Groundwater’s gravity and reporting Great Lakes science


This image shows otherwise unseen consequences of drought.

But it’s just as fascinating for what it says about the unique characteristics of the Great Lakes region and the challenges of communicating environmental science.

First, the drought: The redder areas show where groundwater — that’s the water underground that you can’t see — is below its long-term average.

The map was created with data gathered by twin NASA satellites launched in 2002. They measure changes in the Earth’s gravity caused by changes in mass near its surface.

Changes in groundwater affect the distribution of that near-surface mass and gravity. Here’s an animation of the changes over time:


Pretty cool, huh?

But what does it say about the uniqueness of the Great Lakes? Note the redness of northern Michigan. This is important because half the people in Michigan get their drinking water not from the Great Lakes but from groundwater.

But why so red in the north and less so elsewhere in Michigan and parts of other Great Lakes states?

Here’s one answer: “For some time now I’ve been concerned that the dryness indicated by our maps in Michigan may be in error,” Matthew Rodell, chief of the hydrological sciences laboratory at NASA’s Goddard Space Flight Center, explained in an email.

There are two factors that complicate measuring gravity in the region, Rodell said. One is that changes in lake levels also affect mass. The low resolution of the satellites may mean those influences show up in nearby regions.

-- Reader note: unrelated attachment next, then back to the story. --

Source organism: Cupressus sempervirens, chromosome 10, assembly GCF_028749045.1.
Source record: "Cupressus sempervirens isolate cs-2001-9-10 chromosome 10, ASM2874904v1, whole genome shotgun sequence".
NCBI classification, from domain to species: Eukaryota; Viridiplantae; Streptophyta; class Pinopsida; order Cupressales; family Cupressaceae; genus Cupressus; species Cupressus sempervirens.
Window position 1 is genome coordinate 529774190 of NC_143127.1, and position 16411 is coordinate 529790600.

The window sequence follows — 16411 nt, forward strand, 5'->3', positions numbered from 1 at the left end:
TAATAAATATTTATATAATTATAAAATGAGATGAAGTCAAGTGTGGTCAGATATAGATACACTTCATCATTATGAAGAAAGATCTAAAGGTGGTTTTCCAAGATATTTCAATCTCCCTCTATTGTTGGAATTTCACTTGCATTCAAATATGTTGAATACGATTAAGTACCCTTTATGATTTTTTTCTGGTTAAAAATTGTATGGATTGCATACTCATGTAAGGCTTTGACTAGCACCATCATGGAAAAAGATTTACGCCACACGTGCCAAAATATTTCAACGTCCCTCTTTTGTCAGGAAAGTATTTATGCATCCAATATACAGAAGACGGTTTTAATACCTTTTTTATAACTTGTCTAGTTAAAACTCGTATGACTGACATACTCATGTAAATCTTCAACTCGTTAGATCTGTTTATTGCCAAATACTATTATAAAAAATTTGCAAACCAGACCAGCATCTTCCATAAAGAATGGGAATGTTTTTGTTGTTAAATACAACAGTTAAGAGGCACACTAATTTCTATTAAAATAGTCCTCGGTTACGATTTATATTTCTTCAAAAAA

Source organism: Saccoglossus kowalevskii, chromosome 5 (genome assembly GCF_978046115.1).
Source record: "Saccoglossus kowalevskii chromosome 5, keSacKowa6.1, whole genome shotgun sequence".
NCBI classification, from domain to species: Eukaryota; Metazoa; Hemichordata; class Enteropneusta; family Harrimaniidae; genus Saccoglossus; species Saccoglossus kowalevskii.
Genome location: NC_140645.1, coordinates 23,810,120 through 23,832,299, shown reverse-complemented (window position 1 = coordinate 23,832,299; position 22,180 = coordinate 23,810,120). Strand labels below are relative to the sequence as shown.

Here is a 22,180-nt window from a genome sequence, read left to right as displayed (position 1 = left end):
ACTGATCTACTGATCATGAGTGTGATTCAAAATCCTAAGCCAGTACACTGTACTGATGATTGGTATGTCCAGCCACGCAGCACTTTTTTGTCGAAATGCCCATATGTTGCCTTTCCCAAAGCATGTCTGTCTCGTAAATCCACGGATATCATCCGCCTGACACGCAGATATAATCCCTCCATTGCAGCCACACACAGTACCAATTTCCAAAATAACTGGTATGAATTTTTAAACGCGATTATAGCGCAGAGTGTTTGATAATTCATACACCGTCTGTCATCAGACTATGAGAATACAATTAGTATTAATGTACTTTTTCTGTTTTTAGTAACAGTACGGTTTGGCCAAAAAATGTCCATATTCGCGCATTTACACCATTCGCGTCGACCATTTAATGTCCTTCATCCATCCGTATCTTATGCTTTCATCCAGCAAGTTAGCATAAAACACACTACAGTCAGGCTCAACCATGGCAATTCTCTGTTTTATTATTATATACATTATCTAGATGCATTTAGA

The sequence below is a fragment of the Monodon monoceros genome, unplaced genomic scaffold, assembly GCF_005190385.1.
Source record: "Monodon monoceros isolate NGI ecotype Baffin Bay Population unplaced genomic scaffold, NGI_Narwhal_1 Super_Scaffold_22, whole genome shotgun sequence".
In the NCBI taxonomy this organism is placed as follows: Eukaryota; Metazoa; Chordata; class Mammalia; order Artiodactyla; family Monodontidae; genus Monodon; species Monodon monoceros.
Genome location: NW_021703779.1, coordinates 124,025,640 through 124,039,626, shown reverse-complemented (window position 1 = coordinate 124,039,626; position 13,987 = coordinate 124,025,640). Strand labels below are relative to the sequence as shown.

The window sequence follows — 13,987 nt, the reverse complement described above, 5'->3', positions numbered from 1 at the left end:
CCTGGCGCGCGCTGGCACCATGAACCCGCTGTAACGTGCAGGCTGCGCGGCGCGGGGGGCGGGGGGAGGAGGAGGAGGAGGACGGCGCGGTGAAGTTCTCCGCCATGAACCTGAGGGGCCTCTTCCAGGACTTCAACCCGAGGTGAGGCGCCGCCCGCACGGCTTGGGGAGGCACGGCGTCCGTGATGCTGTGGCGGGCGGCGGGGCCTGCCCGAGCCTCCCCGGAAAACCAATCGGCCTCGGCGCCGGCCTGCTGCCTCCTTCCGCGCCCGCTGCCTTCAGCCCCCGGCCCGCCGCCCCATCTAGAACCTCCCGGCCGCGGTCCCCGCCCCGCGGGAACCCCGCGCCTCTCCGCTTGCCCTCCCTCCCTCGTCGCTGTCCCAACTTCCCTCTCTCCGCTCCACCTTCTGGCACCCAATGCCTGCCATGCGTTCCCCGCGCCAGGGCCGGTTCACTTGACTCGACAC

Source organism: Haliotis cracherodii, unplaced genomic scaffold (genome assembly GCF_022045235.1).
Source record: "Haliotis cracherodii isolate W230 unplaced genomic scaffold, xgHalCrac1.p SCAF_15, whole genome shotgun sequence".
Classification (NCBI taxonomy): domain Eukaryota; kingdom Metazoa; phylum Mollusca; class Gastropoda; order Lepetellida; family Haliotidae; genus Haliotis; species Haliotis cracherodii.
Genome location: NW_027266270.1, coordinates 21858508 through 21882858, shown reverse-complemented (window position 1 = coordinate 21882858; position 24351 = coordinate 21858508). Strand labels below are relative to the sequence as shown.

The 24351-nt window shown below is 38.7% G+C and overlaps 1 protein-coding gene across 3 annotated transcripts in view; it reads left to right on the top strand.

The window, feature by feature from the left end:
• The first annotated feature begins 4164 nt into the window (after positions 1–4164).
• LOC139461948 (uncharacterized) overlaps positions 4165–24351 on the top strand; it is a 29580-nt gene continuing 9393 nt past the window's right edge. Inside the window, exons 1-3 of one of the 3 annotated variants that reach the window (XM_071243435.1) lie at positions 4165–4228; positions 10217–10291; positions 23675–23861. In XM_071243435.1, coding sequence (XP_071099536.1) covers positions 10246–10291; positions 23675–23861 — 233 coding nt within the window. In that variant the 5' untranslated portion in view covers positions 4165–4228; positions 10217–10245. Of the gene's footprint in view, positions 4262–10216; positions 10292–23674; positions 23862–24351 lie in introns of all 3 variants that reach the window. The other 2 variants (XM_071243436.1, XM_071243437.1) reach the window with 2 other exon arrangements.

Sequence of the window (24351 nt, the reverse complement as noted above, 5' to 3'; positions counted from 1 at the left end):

Declining water in the Great Lakes influences what the satellites see.

The other factor is something called Glacial Isostatic Adjustment. It refers to how the region is still rebounding from getting squashed by glaciers that retreated roughly 12,000 years ago. Scientists try to remove that influence from their calculations, but the models for doing that are imprecise.

That doesn’t mean the map is necessarily wrong. It may well be right. Federal data indicates dry conditions in the region almost every year since 2003, Rodell said. “It’s certainly possible that the redness in northern Michigan is real.”

This map and how it evolves into greater certainty says a lot about how science works. Scientists do the best they can to explain what they observe. When those explanations change, it’s because they’ve gathered new data or developed new theories.

That complicates the task of those of us who communicate science. The challenges of interpreting the Great Lakes regional data shouldn’t undermine the entire map.

But reporting them can lead some people to question the value of the science that has brought understanding this far.

When NASA began posting these maps last year, Texas was in a major drought but the map showed a wet spot in that state’s panhandle.

“I got feedback from some Texans that bordered on hate mail and I’m not sure they read or understood my explanations,“ Rodell wrote. “We later made some improvements to the processing that largely fixed the problem.”

Maybe the key is to think of science stories more like mystery stories — ones that aren’t always immediately resolved.

That doesn’t mean you can’t enjoy what you learn as the mystery unfolds.

I mean, who would have thought our region is still bouncing back from the glaciers that long ago provided its unique landscape?


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